This puzzling sentiment seems rooted in the single accomplishment of the June rebellion: unfreezing the stalemate, and setting in motion another political process with perhaps more open horizons. This new process might be tolerated until it, too, hits the wall. But until then, we need to understand how the June rebellion exploded in an environment characterized by a frozen stalemate, which produced a pervasive sense of closed future horizons–unfortunately for it, not felt by the party in power. Thus one can understand why, in spite of the military coming back to guide political life, the absence of any elected body, of any mechanism for translating popular will into acts of governance, and of a constitution, large numbers of Egyptians, likely a significant majority, seem to regard this condition as an opening rather than a closing of the system.
The rebels of June 2013 regard what they have done as a continuation of the revolution of January 2011. This may indicate that the meaning of the January revolution is becoming more apparent to them, even though they did not fully articulate or even comprehend the nature of what they were doing then. If this is the case then one may speak of an “unconscious” of the revolution that gradually emerges to the surface, sometimes in the form of sudden earthquakes, as one tries to experiment with building a post-revolutionary society. What is clear now is that the events we now know as the Arab Spring will constitute a long historical process. It will take many years to arrive at a stable destination defined by a new social consensus. This is because revolutions worthy of the name, at least to those who undertake them, are grand projects of total social renewal. This total social renewal, as is becoming evident to the revolutionaries themselves, is what they intended when they called for the fall of the “regime.” The old “regime,” I hear often now in one way or another, was not just a political institution, but a large cluster of daily worries, uncertainties, and harassments standing in the way of individual and collective self-determination. The “regime” was thus always a very large phenomenon. It was not just Mubarak; the regime was everyday life. It follows, then, that a post-revolutionary “regime” would likewise be as far-reaching in its implications, impact, and expectations.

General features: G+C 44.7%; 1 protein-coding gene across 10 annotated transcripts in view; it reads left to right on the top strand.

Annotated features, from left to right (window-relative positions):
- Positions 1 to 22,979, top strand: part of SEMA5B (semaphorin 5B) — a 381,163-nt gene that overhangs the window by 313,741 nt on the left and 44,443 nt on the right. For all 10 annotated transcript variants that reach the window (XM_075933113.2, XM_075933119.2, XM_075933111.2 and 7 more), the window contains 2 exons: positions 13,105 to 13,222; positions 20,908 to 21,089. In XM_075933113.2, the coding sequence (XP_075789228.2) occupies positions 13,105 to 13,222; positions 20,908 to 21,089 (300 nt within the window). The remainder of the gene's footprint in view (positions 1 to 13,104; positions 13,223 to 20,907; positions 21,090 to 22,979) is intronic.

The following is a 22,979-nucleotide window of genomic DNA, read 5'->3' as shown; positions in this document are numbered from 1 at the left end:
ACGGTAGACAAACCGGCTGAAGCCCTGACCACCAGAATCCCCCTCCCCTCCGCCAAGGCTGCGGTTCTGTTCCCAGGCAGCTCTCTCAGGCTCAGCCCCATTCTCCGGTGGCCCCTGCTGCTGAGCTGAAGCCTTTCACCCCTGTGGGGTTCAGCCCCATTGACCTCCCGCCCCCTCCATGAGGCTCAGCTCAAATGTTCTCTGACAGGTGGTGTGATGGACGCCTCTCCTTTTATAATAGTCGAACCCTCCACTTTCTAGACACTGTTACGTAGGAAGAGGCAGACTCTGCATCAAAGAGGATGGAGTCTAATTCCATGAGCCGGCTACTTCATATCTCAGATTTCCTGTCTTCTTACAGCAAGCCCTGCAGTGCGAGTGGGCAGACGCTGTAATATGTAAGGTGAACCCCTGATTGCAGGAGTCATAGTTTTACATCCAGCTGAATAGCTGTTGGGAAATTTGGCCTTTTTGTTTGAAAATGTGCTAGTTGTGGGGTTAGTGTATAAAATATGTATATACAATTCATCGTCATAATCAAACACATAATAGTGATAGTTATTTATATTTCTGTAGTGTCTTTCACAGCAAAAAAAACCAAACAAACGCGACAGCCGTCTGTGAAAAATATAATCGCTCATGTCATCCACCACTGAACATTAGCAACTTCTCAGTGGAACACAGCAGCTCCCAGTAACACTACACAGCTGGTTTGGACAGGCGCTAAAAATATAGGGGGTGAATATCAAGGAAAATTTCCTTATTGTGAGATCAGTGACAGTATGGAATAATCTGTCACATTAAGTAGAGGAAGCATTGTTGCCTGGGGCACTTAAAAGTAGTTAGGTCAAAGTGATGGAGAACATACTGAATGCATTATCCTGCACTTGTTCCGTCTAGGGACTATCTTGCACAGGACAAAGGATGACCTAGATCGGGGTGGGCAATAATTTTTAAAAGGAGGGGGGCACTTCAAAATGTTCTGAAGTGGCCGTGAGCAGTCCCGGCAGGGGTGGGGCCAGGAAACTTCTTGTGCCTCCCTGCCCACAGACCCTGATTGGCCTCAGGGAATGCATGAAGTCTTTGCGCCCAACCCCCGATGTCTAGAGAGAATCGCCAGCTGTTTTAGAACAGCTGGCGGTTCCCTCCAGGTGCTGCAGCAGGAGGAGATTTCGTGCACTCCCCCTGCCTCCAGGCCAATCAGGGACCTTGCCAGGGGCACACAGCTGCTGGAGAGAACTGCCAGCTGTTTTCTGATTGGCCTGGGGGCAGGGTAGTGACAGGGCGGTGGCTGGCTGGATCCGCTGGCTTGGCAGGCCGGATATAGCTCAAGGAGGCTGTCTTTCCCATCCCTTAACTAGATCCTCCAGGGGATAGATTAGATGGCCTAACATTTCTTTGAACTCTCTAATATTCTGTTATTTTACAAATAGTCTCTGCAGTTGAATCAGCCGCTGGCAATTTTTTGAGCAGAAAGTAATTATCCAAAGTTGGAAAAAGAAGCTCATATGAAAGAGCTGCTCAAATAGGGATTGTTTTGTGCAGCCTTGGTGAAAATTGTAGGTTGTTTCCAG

The June rebellion may be regarded as a signpost along this long road. A signpost, because it declares again some resilient themes of social action from below that have already been elaborated in the January revolution. These themes cluster around related understandings of the ideas of legitimacy, peoplehood, and authority. However, its complete focus on combat tactics, that is, on method, and the absence of a new political imagination, has created a reality that threatens to bury all the above ideas in the ashes of civil war.
One of the greatest indicators of how President Morsi misunderstood the condition facing him was his endless repetition of the fact that he was the elected president of the country, and thus represented “legitimacy.” It is important to understand why this argument held no persuasive power for his increasing number of opponents (and, conversely, why he could not hear the persuasive power of the alternative, “revolutionary legitimacy”). I heard many say that while they had voted for him a year before, now they changed their mind and wanted him deposed. Here, as in the original January revolution, revolutionary legitimacy trumps any other kind of legitimacy. Basic to this notion of revolutionary legitimacy are two constituting elements. First, revolutionary legitimacy is the property of any standpoint that represents a large enough social consensus. Second, formal procedures and rules–that is, legal or constitutional legitimacy–can be undone at any time by revolutionary legitimacy.